called the " bali-bali," a moveable floor like 
a great table, covered with mats and raised 
only a foot above the ground. On this the 
traveller sits or crouches, eats, drinks, takes 
a siesta, and chats with his neighbors. The 
Japanese house is nothing more than the 
"bali-bali " brought to perfection, a temporary 
refuge in which to take shelter when the 
labors of the street and the country are ter- 
minated ; but it is not the centre of exist- 
ence, if we may be permitted to use that 
expression at all in speaking of a people 


t— I 






who live from day to day, forgetful of yes- 
terday, not caring for to-morrow. 

One day when I had been listening to the 
recitation of half a dozen of the young boys 
in our neighborhood, who were squatting in 
front of their schoolmaster, I asked what 
was the name of the exercise that they were 
repeating in chorus. I was told that they 
were practising to recite the " Irova," a sort 
of alphabet in which not the vowels and con- 
sonants, but the fundamental signs of the 
Japanese language, are collected and grouped 
in four lines. 

The Japanese Alphabet. 

The number of those sounds is fixed at 
forty-eight, and instead of classifying them 
in grammatical elements according to the 
organs of speech, they have been made into 
a little piece of poetry, whose first word, 
" Irova," gives its name to the alphabet. As 
nearly as I can reproduce the sense of the 
rhyme, this is it : — 

" Color and odor alike pass away. 
In our world nothing is permanent. 
The present day has disappeared in the profound 
abyss of nothingness. 
) It was but the pale image of a dream ; it causes us 
not the least regret. ' ' 

This national alphabet told me more of 
the character of the Japanese people than I 
might have found in volumes. For centu- 
ries the generations who were departing re- 
peated to the generation who were coming, 
" There is nothing permanent in this world ;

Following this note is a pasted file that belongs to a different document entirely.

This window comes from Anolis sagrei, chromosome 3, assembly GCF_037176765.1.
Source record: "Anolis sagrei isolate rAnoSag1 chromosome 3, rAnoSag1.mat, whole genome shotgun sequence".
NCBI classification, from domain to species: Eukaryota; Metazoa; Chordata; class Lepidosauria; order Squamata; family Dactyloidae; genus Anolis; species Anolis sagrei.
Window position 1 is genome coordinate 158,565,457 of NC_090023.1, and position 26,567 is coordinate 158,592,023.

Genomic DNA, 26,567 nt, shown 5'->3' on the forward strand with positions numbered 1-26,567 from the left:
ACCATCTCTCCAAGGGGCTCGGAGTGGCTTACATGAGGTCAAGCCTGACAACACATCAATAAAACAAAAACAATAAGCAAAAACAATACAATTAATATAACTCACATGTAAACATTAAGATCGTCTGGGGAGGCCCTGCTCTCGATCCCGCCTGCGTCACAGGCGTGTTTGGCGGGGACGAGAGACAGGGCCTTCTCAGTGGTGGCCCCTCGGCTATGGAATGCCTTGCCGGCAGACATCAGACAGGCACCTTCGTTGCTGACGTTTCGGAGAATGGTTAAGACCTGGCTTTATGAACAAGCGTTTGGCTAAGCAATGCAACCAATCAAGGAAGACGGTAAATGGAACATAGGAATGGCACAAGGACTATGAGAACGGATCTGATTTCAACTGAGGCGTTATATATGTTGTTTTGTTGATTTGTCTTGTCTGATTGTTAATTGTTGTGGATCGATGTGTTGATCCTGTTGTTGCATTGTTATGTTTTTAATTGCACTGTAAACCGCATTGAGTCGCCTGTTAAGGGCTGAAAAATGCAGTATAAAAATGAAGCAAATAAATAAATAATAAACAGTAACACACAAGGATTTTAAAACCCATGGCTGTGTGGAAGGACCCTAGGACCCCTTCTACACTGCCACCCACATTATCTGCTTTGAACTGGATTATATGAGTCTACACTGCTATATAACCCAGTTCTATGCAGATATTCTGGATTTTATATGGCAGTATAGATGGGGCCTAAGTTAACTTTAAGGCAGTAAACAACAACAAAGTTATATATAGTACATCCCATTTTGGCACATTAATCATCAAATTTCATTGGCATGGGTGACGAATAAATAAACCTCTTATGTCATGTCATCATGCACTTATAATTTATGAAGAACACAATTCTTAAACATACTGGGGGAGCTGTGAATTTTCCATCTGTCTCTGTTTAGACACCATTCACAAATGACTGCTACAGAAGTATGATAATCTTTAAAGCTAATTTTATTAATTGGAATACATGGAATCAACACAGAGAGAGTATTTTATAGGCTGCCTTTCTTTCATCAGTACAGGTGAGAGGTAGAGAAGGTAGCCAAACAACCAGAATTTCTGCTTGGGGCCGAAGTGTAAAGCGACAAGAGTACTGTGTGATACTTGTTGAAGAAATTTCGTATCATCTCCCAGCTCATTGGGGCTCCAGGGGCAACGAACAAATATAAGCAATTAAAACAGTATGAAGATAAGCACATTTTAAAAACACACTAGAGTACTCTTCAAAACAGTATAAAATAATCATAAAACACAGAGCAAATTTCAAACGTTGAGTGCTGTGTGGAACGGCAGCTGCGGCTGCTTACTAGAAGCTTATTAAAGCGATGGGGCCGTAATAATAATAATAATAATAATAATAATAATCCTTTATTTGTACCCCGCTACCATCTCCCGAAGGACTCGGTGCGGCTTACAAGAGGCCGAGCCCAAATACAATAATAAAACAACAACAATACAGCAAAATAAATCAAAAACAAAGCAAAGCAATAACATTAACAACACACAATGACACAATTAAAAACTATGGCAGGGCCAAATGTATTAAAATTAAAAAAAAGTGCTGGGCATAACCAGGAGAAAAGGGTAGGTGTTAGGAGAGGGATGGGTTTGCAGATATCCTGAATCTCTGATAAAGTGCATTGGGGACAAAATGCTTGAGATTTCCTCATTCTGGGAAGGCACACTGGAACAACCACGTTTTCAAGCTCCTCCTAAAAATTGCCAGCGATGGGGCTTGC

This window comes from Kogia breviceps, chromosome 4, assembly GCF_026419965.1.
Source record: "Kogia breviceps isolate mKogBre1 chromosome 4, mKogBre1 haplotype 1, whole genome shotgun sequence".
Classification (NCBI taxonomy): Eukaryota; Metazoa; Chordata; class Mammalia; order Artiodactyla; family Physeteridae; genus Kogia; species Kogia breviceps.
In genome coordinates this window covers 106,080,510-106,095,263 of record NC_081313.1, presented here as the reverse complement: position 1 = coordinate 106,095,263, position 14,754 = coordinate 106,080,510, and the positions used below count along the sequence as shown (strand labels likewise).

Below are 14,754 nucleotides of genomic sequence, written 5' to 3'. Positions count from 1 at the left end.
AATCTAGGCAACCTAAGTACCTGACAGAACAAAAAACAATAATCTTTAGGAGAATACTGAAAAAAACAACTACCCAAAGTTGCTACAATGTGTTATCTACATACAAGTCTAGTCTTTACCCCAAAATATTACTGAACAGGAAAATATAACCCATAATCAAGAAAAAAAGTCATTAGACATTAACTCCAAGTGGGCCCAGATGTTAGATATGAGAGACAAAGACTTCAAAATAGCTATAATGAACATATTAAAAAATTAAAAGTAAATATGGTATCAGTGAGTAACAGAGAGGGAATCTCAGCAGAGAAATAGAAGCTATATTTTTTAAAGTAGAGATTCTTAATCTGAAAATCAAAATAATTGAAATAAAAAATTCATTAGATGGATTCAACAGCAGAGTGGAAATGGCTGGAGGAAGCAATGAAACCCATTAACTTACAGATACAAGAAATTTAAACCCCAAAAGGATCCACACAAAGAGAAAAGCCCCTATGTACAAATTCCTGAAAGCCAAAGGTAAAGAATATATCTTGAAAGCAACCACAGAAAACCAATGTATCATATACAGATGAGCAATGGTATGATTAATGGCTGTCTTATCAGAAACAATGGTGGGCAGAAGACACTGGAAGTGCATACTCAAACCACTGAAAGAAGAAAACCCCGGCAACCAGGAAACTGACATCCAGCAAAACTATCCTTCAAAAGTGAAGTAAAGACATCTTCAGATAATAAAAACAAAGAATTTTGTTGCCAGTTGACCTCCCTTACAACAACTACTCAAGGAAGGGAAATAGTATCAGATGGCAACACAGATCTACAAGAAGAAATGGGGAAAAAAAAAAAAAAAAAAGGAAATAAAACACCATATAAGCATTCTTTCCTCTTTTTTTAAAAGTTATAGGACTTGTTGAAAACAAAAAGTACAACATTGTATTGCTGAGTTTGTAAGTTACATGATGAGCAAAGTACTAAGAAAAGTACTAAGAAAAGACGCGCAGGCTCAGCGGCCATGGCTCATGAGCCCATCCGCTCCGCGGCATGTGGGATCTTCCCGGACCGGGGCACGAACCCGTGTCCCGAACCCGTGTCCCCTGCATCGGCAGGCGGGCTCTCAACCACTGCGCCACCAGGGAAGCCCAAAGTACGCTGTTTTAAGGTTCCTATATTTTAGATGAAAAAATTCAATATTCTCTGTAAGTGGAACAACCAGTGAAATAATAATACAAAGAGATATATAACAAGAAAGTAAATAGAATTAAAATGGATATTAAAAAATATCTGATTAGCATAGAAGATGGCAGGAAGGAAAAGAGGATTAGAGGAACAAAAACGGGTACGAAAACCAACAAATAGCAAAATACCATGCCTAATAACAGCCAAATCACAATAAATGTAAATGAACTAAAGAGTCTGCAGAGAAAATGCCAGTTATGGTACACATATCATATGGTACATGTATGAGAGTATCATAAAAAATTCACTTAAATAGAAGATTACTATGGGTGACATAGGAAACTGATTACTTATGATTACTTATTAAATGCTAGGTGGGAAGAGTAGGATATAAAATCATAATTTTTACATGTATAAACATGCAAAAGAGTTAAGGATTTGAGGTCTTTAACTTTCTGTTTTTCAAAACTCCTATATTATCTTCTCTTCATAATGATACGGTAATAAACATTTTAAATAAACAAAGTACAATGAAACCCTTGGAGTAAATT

the present passes like a dream, and its 
flight causes not the slightest trouble." 
That this popular philosophy of nothing- 
ness does not give full satisfaction to the 
needs of the soul, is quite evident when we 
consider how largely the manifestations of 
religious sentiment have developed of late; 
nevertheless, it is probable that it acts inces- 

santly as a latent force, and its influence is 
felt in all the details of life. 

The children profit most by the way of 
life to which this gives rise. In the first 
place, it is granted by everyone that the 
child ought to have its own way. Fathers 
and mothers derive their pleasure from the 
observance of this natural law. Every means 
of enjoyment for children, every subject of 
their amusement, becomes a source of per- 
sonal satisfaction to the parents ; they give 
themselves up to it with all their hearts, and 
it suits the children admirably. Travellers 
who have said that Japanese children never 
cry, have stated with very little exaggeration 
of expression a perfectly real phenomenon. 
It is explained by circumstances to which I 
have alluded, as well as by certain external 

Mother and Babe. 

The Japanese is husband to only one wife, 
who passes almost without transition from 
her doll to her child, and preserves for a 
long time her natural infantile character. On 
the other hand, the national custom does not 
permit her to bring up her baby too care- 
fully. She is obliged to expose it to the 
atmospheric influences, carr}ang it into the